A photo ot a person holding out a comic book to show it. The cover says \"ALL-NEGRO cominics\" and has an image of a man chasing after a child.
One of the most significant holdings in VCU’s Comic Arts Collection, All-Negro Comics #1, was indirectly but effectively censored. The comic is on display as part of “Ink & Rebellion: The Evolution of Censorship in Comics” at Cabell Library. (Photo by Brian McNeill/Enterprise Marketing and Communications).

‘Ink & Rebellion’ exhibit at VCU offers a journey through the history of censorship in comics

On display through the fall semester, the graphic presentation at Cabell Library connects the past to the present.

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“Ink & Rebellion: The Evolution of Censorship in Comics” features VCU Libraries’ world-class Comic Arts Collection through the lens of suppression and control of creative content.     

With significant collections of comics and graphic novels – and a focus on histories of and stories by marginalized identities across all of VCU Libraries’ holdings – Special Collections and Archives is uniquely situated to establish a timeline of comics censorship. “Ink & Rebellion” traces a history of censorship in comics, from the establishment of the Comics Code Authority to the rise of underground comix, criminal censorship cases, challenged depictions of real-world events and contemporary graphic novel bans.

The exhibit, in the fourth-floor gallery at Virginia Commonwealth University’s James Branch Cabell Library, is on view during library hours throughout the fall semester. It opened Oct. 2 as part of Banned Book Week activities. Items on display are part of the larger Comic Arts Collection housed in Special Collections and Archives and are available for viewing and research.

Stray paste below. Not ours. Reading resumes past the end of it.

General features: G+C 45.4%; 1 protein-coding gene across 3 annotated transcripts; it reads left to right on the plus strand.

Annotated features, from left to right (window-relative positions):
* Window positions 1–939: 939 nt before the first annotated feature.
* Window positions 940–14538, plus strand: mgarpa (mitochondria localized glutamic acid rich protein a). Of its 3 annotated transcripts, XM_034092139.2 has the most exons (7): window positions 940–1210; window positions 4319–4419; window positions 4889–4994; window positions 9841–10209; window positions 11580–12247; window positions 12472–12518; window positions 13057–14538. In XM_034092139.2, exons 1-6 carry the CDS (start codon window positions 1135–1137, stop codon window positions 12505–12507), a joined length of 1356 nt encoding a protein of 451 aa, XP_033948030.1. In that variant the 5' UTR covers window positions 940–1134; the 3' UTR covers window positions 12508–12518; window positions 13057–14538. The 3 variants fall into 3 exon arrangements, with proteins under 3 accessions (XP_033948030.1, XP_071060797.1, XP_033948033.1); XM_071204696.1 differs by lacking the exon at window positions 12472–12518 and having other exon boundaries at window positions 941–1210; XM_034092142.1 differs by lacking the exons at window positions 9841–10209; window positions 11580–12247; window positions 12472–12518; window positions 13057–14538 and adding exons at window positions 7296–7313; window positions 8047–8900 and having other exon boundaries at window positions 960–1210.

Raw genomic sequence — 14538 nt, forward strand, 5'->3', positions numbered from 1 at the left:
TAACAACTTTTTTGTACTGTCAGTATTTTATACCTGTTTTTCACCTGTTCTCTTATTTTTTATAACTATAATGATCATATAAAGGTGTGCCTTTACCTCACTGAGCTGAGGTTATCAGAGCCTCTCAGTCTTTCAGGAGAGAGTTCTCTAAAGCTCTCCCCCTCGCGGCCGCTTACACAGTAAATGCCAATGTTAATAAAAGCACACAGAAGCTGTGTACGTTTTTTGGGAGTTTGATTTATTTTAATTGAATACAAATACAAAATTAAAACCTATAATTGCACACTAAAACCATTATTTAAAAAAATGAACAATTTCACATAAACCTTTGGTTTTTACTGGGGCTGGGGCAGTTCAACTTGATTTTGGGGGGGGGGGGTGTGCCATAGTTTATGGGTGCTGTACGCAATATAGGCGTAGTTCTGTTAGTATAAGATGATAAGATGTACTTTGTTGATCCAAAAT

“It's always worthwhile to discuss censorship, but this year the most challenged book in the country is a graphic novel, ‘Gender Queer,’ so it is especially important to look back at history and see how we got here and what led to this current state,” said Katharine Buckley, special collections and archives teaching and learning librarian. “Currently, we're witnessing a wave of challenges and bans in schools and public libraries across the country that target books, claiming material is inappropriate for young readers. These are similar claims that have been levied against comic books and graphic novels for the past 70 years.”

Along with Buckley, curators were Caroline Meyers, research and collections specialist, and Jessica Johnson, processing archivist, with assistance from student intern Heather Riley Winn. Exhibit design was by Sarah Clay, research and collections specialist.

 “I hope students and visitors draw connections between the experiences they've lived through to the past – and that they feel inspired to learn more, create art or fight against censorship in their community,” Buckley said. 

Some highlights of the exhibit

  • One of the most significant holdings in VCU’s Comic Arts Collection, “All-Negro Comics #1, was indirectly but effectively censored. Pioneering newspaper reporter Orrin Cromwell Evans created the comic book with partners and published it in 1947. The 48-page anthology comic is known not only for being the first comic by African American creators but also for its positive portrayal of African American characters — such as detective Ace Harlem and Lion Man, a college-educated, scientist superhero — in an era in which most African American comic book characters were racist caricatures. A second issue was planned and the art completed, but when Evans was ready to publish, no newsprint vendors would sell paper to him. He deduced that pressure had been placed on newsprint wholesalers by bigger comics publishers who came out with their own competitive titles centered on Black Americans.